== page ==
Date of Award

11-15-2016

Document type

Thesis

Degree Name

MD (Medical Doctor)

First Supervisor

Professor Richard Costello

Keywords

Asthma, COPD, Inhaler, Adherence, Technique, Clinical Outcomes

Abstract

Inhaled medications are the mainstay of therapy in the treatment of chronic respiratory diseases like asthma and COPD because they allow delivery of the active ingredient directly to the site of action. Poor adherence to inhaled controller medications has been estimated to account for up to 60% of asthma-related hospitalizations and increased rates of 30- and 60- day hospital readmissions in patients with COPD. Numerous electronic monitoring devices have been developed over the last four decades to monitor temporal non-adherence; however, many of these devices do not monitor all or most aspects of inhaler technique. Currently used methods for monitoring inhaler technique, including subjective checklists, are suboptimal.

There is a need to study the frequency of temporal and technique non-adherence in the Irish population and to investigate the impact of dosing and technique errors on drug delivery. Moreover, a comprehensive system of tracking the date and time of inhaler use, as well as the presence or absence of technique errors, on a daily basis is essential to not only an epidemiological understanding of inhaler use but to tailoring of inhaler training and clinical care plans to individual patients. This thesis describes the use of the INCATM device, a novel acoustic monitor, which provides longitudinal data on the date and time of inhaler use, as well as data on inhaler technique.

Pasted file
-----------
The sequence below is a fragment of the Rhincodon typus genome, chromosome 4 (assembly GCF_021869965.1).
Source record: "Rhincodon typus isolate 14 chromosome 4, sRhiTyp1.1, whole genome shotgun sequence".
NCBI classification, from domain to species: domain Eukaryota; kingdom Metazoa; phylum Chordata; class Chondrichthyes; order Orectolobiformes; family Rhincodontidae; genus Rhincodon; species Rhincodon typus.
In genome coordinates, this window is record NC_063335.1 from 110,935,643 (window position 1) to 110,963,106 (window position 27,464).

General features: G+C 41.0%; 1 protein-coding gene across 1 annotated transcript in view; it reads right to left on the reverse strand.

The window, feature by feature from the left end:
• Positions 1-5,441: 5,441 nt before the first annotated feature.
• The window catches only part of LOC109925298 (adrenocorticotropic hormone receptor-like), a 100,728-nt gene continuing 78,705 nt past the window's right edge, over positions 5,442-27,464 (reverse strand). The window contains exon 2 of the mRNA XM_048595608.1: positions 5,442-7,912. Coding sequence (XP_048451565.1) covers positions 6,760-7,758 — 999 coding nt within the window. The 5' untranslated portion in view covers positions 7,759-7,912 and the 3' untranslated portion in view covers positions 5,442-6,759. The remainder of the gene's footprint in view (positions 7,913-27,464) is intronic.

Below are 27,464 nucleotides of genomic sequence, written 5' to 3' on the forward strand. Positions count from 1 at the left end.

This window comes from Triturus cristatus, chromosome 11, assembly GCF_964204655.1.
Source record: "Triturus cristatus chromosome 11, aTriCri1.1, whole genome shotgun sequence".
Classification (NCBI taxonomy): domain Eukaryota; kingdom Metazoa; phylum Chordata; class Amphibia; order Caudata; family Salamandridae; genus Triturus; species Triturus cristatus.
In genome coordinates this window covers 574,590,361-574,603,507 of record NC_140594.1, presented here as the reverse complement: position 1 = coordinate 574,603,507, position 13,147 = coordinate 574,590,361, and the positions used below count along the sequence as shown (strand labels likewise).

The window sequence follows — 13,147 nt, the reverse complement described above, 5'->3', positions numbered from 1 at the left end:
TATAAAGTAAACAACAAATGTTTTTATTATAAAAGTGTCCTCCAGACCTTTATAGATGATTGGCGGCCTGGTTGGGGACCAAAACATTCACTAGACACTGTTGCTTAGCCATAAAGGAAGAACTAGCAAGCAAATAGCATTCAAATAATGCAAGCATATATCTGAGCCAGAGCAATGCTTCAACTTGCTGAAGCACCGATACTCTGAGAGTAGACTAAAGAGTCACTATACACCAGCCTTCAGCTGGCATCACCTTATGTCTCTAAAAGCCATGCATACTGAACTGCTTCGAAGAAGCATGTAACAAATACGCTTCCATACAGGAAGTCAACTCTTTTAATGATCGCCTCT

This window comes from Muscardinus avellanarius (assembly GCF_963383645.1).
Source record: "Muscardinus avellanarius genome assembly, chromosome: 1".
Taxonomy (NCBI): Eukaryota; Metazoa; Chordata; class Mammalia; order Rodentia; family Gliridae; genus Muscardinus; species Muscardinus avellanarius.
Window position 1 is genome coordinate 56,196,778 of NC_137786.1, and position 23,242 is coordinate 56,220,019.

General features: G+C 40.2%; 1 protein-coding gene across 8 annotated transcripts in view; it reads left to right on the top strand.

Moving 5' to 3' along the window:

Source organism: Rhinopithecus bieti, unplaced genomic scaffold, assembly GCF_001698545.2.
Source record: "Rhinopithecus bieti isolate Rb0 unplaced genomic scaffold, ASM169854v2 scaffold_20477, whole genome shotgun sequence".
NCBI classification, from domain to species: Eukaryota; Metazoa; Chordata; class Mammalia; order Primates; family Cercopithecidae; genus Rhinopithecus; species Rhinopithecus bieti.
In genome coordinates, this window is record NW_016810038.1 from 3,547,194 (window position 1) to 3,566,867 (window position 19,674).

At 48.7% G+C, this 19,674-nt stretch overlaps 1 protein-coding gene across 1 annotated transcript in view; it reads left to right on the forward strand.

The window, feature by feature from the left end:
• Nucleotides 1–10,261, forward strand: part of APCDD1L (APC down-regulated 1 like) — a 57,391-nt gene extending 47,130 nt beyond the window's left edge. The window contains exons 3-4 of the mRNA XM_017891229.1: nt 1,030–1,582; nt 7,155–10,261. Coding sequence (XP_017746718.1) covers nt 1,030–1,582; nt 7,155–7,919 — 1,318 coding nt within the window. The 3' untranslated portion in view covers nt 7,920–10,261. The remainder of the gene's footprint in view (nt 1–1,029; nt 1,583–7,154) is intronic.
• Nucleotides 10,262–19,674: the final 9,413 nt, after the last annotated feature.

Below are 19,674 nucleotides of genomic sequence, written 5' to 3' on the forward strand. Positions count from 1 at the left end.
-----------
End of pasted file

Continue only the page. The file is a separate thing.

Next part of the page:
Studies showed that inhalation flow rate, exhalation into the inhaler mouthpiece prior to inhalation, breath-hold duration and missed doses had a significant effect on delivered dose. Data on both temporal and technique adherence were combined in an algorithm, which provided a single measure of overall adherence, called “actual adherence”. The dose counter rate correlated poorly with INCATM derived adherence rates, highlighting the need to incorporate technologies, like the INCATM device, into clinical trials and patient care.

Creative Commons License

Creative Commons License
This work is licensed under a Creative Commons Attribution-Noncommercial-Share Alike 4.0 License.

File Size

7.52 MB

Comments

A thesis submitted for the degree of Doctor of Medicine from the Royal College of Surgeons in Ireland in 2016.

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